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I won’t be intimidated by the threats, and I know my fellow Memphians won’t be either.

NEWS & OPINION

Memphis, my hometown, sits on a bluff overlooking the Mississippi River. In the center of that bluff sits a statue honoring Confederate President Jefferson Davis with an engraving that reveres him as “a true American Patriot.” This engraving is an error. In actuality, Jefferson Davis was a condemned traitor, slave owner, and racist. Far from an ideal American or a patriot. Recently, I called for a public meeting for the people of Memphis to discuss our collective action to have the statues of Confederate General Nathan Bedford Forrest, first grand wizard of the Ku Klux Klan, and Jefferson Davis removed from our public parks. There is no justification for these statues to continue to stand. Removing statues does not erase history. Their names will still live in history books, museums, and in the memory of their modern-day followers. Built decades after the Civil War ended, these statues were not raised to remember history but to reestablish the prominence of the Confederate South. If we want a Memphis that is inclusive and equitable for all, the statues must come down. Last week, Karl Oliver, a Republican state representative from Mississippi, said Louisiana leaders and anyone anywhere who moves Confederate statues should be lynched. Oliver represents Money, Mississippi, the city where Emmett Till was murdered by white men who were protected by their government. While Oliver has issued a vapid apology, the call for violence has been echoed throughout the country, and support for him continues. I take Oliver’s threat of assault personally. Any elected official threatening assault against anyone should be forced to resign. He has made me, personally, feel unsafe and unprotected. In light of the recent murder of black college student Lieutenant Richard Collins III by a white supremacist, Oliver’s words are especially dangerous. His apology has no weight because you cannot unring a bell. While Oliver might not take up the noose himself, there are many who are emboldened by his call to action. Threats against black people who fight for change are by no means new. For example, last summer, a white man threatened to throw me in the Mississippi River for speaking in support of the Memphis bridge protest. When we fight for justice, we put our lives on the line. A week ago, Monday, I arrived at Memphis Park, formerly known as Confederate Park, where the Jefferson Davis statue stands. I was there for a television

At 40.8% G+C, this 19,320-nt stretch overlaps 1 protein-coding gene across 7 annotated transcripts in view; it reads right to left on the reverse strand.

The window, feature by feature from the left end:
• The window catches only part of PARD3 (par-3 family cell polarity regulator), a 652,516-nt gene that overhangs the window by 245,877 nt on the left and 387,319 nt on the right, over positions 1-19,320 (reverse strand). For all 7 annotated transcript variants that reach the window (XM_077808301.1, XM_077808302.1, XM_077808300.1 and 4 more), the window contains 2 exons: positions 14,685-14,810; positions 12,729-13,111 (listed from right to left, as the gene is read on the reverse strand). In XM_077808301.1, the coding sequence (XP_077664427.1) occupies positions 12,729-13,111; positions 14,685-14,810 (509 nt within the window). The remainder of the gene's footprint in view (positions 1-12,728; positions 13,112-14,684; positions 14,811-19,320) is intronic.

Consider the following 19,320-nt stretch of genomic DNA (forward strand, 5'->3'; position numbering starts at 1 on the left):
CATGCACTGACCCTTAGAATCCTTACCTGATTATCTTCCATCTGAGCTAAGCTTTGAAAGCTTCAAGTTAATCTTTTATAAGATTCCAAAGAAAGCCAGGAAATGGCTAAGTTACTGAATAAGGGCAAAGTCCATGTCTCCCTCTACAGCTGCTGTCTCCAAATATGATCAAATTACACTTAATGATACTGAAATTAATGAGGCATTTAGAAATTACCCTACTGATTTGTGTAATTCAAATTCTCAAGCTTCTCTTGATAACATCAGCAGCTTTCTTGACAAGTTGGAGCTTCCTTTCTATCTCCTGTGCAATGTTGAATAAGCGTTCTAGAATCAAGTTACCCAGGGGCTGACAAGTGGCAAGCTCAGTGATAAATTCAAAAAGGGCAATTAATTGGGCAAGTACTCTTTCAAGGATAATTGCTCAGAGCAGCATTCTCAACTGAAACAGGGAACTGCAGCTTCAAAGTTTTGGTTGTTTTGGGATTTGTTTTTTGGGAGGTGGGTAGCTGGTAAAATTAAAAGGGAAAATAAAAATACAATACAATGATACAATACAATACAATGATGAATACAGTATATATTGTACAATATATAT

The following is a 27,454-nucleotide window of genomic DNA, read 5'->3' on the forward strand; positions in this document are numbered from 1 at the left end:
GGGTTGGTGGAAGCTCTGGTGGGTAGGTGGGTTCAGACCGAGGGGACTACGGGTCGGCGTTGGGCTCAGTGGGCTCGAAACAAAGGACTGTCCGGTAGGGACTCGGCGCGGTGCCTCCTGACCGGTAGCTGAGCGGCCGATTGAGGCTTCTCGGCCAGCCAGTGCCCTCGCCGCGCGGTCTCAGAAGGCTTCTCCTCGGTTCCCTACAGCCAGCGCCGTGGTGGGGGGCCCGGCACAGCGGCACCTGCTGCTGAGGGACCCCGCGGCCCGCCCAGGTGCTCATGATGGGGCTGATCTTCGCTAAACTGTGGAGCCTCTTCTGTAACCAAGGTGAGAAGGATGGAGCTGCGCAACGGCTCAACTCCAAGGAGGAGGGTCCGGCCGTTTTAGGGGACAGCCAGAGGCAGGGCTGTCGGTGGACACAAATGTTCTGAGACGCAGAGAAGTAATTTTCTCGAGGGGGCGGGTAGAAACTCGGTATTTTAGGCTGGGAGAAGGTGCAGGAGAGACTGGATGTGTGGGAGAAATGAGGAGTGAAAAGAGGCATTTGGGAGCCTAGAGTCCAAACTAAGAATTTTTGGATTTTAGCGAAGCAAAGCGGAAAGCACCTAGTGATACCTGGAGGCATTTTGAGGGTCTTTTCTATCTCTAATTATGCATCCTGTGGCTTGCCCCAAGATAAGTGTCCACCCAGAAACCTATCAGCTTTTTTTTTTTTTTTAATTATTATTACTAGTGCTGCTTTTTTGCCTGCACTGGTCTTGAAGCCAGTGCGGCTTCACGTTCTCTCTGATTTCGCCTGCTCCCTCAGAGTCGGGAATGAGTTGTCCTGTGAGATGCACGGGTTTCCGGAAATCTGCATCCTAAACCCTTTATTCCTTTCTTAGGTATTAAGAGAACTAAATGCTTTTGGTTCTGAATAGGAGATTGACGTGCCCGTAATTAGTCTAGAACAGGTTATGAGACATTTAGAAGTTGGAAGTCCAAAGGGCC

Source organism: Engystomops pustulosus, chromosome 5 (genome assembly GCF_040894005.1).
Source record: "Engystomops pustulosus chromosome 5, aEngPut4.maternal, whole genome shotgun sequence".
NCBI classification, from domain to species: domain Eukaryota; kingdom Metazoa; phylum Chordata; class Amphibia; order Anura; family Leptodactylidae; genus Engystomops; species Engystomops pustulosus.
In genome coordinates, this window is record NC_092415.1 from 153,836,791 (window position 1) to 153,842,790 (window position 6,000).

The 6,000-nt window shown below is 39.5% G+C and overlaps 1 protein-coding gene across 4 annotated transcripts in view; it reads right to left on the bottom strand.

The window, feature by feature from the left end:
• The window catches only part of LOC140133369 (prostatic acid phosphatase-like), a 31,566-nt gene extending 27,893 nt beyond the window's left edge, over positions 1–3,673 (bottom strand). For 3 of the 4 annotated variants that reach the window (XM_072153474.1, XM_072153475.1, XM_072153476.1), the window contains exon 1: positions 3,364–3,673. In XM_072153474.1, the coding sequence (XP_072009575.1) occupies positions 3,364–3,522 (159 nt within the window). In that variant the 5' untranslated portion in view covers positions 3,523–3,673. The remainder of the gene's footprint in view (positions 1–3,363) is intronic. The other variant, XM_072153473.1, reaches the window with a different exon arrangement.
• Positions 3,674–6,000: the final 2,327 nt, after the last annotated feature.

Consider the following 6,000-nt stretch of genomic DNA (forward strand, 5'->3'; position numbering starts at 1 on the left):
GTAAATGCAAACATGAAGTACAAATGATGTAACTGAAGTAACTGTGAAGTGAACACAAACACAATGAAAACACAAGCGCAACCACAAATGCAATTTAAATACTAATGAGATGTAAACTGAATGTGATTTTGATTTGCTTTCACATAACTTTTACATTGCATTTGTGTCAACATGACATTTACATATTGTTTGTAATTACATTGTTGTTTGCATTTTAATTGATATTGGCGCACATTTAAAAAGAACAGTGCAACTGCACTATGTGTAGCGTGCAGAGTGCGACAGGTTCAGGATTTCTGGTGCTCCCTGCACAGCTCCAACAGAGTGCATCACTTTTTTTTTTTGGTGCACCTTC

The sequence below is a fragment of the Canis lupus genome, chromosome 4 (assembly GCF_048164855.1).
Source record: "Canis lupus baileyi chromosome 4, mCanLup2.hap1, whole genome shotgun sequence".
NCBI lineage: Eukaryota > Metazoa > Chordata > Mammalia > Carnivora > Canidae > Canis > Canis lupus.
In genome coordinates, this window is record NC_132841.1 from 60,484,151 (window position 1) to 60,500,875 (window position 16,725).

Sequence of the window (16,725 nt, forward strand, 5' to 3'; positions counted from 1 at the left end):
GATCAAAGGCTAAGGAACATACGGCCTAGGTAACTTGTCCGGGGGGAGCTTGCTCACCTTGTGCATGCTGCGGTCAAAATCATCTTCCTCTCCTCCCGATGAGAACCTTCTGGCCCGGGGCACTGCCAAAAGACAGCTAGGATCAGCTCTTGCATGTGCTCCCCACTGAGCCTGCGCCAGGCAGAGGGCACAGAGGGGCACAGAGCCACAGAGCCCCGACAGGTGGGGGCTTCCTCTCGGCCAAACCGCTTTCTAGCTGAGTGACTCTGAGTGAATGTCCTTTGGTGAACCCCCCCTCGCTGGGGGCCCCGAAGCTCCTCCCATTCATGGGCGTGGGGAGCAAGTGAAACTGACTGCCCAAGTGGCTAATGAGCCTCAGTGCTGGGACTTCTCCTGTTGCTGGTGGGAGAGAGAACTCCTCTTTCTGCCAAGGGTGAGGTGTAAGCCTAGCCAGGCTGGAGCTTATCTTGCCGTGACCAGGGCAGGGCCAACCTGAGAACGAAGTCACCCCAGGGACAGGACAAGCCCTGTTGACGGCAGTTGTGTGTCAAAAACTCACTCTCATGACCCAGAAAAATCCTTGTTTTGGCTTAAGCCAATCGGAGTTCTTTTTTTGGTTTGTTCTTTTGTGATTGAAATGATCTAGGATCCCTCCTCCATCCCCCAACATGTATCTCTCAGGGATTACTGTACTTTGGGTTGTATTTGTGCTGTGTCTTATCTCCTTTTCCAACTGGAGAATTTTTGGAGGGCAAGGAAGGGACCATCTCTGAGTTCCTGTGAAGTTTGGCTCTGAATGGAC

11


OUTSOURCING TENNESSEE

Governor Haslam pushes ahead with a plan to turn state workers into JLL employees. C O V E R S T O R Y A N D P H O T O S B Y M I C A E L A W AT T S June 1-7, 2017

On December 1, 2015, Tennessee’s Department of General Services (DGS) filed a request for proposals through the Central Procurement Office for facility management services through a private vendor. Simply put, more than two years ago, the state quietly sent out feelers. If they decided to outsource or privatize the lowest-paid and most diverse part of their workforce — custodial maintenance and groundskeepers — which private company would be interested in absorbing their employment? And 12 what would they charge? Two years later, Tennesseans